But not before we ate some damn good bar food, that I did not even think to take a picture of, as I didn’t expect it to be this tasty, and once we found out it was this tasty, we inhaled it. But I can tell you about it. These objects of my affection were simply called Jambalaya Fritters. They were basically rice balls mixed with chicken and andouille sausage, spiced with Cajun spices, breaded and deep-fried. How could they be bad, you ask? They couldn’t, really. But how could they be this good? Spicy, moist, crunchy, flavorful, served with mustardy remoulade with a Creole kick. When we raved about them, the owner told us that they came about by pure accident, as a lot of good things do. They had made tons of jambalaya for a Mardi Gras party and the next day, they still had tons left, the next day also. They had to figure out what to do with it (admitting defeat and throwing it out would not be good for food costs!) Someone in the kitchen decided to fry some up and wah-lah…an amazing appetizer is born. He assured us that this was not from that same Mardi Gras batch of jambalaya!
We had a great time talking with our new friends, Alex and Laura. This night was what life is all about to me; hanging out, with new friends, or old, laughing, talking, eating, drinking, nothing earth shattering, just REAL.
Earth shattering. That was what my head was the next day! This was all too real! I swear I only had two beers. Oh ya, and “tastes” of two others we just had to try. Oh well, it was worth it. After picking up some coffee and tea, Laurent, Scott, Kit and I headed to the coast. On the agenda was Cowgirl Creamery in Point Reyes. The drive from Mill Valley to Pt. Reyes was beautiful. Rolling hills, mountains, redwoods, cows, goats, tons of farmland. Nice and calming. Just what vacation should be all about. Point Reyes is a great little town, mellow, but not sleepy. I could have stayed there forever. It’s funny how small towns in California are so much more progressive than small towns in the Midwest. Not a chain in sight, just great local businesses, beautiful produce, fresh food, and active people. No wonder it’s so expensive, everyone wants to live here.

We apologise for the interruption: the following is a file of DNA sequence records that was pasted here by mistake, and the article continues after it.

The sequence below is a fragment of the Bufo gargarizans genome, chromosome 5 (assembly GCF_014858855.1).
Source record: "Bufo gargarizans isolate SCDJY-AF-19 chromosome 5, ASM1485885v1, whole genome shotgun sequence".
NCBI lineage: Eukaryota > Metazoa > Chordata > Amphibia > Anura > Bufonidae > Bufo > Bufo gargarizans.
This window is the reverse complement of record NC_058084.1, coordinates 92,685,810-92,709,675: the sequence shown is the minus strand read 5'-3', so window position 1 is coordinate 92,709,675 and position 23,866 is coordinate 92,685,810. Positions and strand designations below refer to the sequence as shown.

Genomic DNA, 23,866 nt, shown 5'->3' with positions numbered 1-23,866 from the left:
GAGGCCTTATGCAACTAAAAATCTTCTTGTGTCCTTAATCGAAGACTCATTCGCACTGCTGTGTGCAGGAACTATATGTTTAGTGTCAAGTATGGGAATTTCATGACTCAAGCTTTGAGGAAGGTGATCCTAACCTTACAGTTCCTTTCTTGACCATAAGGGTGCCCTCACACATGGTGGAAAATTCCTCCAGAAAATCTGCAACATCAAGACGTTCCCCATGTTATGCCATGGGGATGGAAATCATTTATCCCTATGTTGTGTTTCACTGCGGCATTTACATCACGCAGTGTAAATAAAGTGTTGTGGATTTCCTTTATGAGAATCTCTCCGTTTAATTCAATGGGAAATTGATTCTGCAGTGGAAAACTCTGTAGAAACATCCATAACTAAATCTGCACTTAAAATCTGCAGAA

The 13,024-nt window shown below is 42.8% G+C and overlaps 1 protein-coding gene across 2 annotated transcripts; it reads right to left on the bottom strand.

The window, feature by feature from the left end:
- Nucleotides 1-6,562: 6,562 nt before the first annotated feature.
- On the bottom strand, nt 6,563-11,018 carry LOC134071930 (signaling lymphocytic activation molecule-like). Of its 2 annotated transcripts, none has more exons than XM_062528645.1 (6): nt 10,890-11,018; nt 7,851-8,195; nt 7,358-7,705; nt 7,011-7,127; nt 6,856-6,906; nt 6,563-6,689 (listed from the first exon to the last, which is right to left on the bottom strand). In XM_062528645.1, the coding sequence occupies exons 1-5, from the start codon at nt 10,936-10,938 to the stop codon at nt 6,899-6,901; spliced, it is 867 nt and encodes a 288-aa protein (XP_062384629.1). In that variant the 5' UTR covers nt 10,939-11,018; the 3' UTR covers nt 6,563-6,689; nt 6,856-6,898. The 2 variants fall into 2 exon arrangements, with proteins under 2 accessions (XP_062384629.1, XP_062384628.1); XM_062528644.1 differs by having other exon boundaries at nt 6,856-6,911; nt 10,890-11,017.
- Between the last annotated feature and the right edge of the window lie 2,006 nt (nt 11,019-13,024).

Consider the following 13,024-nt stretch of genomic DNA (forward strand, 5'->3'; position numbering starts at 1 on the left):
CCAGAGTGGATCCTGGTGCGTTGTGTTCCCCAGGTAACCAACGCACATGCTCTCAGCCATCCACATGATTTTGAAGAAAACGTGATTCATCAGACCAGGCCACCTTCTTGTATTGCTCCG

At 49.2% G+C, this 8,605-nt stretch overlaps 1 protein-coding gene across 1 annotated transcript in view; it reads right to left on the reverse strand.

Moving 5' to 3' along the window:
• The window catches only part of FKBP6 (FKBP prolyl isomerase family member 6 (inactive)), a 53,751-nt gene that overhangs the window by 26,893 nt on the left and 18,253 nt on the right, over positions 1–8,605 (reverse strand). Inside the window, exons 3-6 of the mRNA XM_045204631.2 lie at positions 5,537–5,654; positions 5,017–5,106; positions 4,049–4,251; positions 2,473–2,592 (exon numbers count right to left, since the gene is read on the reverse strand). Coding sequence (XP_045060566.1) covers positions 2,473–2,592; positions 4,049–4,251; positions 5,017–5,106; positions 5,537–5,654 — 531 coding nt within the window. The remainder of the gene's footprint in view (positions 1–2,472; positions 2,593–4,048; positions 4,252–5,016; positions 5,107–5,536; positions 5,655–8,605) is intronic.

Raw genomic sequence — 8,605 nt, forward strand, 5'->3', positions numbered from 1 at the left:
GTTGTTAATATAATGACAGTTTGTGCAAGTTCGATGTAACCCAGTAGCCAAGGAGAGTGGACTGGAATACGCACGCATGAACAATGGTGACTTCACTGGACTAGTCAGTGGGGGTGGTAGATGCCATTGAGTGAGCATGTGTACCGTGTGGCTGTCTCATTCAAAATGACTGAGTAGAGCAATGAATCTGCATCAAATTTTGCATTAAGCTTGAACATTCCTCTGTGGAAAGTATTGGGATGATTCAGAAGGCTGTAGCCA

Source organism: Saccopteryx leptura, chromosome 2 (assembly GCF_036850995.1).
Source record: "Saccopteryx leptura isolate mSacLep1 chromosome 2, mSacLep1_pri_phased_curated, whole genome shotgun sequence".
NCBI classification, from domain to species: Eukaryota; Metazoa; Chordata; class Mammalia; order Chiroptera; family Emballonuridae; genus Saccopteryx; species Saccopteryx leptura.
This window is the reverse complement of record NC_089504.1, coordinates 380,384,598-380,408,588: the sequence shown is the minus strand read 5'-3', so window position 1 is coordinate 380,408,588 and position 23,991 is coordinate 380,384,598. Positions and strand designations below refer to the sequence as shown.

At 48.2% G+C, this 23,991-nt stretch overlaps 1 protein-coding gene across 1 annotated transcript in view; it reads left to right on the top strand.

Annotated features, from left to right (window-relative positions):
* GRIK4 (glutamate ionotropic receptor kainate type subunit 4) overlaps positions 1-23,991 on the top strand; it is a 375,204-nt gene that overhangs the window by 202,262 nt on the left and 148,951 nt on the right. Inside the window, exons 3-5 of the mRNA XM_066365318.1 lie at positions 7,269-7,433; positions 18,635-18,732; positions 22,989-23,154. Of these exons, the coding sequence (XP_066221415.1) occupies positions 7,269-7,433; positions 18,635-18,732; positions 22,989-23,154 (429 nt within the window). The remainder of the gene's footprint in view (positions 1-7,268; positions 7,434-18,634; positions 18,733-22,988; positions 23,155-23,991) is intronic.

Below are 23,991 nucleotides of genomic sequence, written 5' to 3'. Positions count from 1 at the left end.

Well, we didn’t make it up early enough to see cheese being made, but we managed to buy a ton of it for a picnic on the lawn behind the creamery. We chose St. Pats, their seasonal springtime cheese wrapped in stinging nettles leaves, Inverness, a tangy creamy cheese, and Wagon Wheel, a harder mild cheese that was a nice contrast to the two soft cheeses. We also picked up some blue cheese from Point Reyes Creamery, which was nice and mild and creamy.
We, of course, got a bottle of wine, some chewy sourdough, local honey, and the most amazing grassy olive oil from Toby’s Feed Barn. Toby’s was an incredible market with local produce, healthy foods, nursery, an art gallery and coffee shop. It seemed like the local hangout. The sun was shining. We had great company, easy conversation and good food, yet again. What else could you ask for? Nada.